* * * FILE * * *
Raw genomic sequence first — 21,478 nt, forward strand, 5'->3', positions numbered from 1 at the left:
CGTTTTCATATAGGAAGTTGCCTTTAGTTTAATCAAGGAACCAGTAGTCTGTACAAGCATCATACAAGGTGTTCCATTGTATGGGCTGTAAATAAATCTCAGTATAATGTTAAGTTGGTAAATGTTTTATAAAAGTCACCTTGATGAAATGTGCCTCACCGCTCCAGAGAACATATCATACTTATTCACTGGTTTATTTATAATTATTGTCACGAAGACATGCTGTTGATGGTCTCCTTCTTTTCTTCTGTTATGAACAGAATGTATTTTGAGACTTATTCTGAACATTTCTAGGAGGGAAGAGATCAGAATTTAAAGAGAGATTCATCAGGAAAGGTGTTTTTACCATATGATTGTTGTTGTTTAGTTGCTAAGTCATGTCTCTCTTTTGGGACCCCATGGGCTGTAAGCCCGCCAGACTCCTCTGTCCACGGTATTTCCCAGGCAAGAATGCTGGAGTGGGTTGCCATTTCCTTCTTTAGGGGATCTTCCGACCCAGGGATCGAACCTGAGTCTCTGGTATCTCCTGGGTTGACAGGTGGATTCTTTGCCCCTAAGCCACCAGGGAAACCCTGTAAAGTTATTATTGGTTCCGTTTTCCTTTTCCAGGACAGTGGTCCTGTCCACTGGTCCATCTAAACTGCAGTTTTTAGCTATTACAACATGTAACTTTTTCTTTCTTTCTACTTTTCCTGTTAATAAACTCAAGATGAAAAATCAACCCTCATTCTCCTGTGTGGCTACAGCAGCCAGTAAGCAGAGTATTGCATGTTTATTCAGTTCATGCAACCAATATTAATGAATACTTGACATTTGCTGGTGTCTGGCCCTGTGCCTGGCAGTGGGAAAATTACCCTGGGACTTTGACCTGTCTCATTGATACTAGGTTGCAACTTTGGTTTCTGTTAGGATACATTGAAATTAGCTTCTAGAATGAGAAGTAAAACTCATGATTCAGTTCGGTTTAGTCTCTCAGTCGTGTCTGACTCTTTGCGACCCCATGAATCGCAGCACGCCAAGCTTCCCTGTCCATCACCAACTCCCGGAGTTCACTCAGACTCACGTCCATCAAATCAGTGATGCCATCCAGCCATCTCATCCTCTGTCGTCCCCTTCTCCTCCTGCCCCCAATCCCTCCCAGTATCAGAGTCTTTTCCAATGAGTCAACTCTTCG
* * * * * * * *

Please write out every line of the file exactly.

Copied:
Raw genomic sequence first — 21,478 nt, forward strand, 5'->3', positions numbered from 1 at the left:
CGTTTTCATATAGGAAGTTGCCTTTAGTTTAATCAAGGAACCAGTAGTCTGTACAAGCATCATACAAGGTGTTCCATTGTATGGGCTGTAAATAAATCTCAGTATAATGTTAAGTTGGTAAATGTTTTATAAAAGTCACCTTGATGAAATGTGCCTCACCGCTCCAGAGAACATATCATACTTATTCACTGGTTTATTTATAATTATTGTCACGAAGACATGCTGTTGATGGTCTCCTTCTTTTCTTCTGTTATGAACAGAATGTATTTTGAGACTTATTCTGAACATTTCTAGGAGGGAAGAGATCAGAATTTAAAGAGAGATTCATCAGGAAAGGTGTTTTTACCATATGATTGTTGTTGTTTAGTTGCTAAGTCATGTCTCTCTTTTGGGACCCCATGGGCTGTAAGCCCGCCAGACTCCTCTGTCCACGGTATTTCCCAGGCAAGAATGCTGGAGTGGGTTGCCATTTCCTTCTTTAGGGGATCTTCCGACCCAGGGATCGAACCTGAGTCTCTGGTATCTCCTGGGTTGACAGGTGGATTCTTTGCCCCTAAGCCACCAGGGAAACCCTGTAAAGTTATTATTGGTTCCGTTTTCCTTTTCCAGGACAGTGGTCCTGTCCACTGGTCCATCTAAACTGCAGTTTTTAGCTATTACAACATGTAACTTTTTCTTTCTTTCTACTTTTCCTGTTAATAAACTCAAGATGAAAAATCAACCCTCATTCTCCTGTGTGGCTACAGCAGCCAGTAAGCAGAGTATTGCATGTTTATTCAGTTCATGCAACCAATATTAATGAATACTTGACATTTGCTGGTGTCTGGCCCTGTGCCTGGCAGTGGGAAAATTACCCTGGGACTTTGACCTGTCTCATTGATACTAGGTTGCAACTTTGGTTTCTGTTAGGATACATTGAAATTAGCTTCTAGAATGAGAAGTAAAACTCATGATTCAGTTCGGTTTAGTCTCTCAGTCGTGTCTGACTCTTTGCGACCCCATGAATCGCAGCACGCCAAGCTTCCCTGTCCATCACCAACTCCCGGAGTTCACTCAGACTCACGTCCATCAAATCAGTGATGCCATCCAGCCATCTCATCCTCTGTCGTCCCCTTCTCCTCCTGCCCCCAATCCCTCCCAGTATCAGAGTCTTTTCCAATGAGTCAACTCTTCG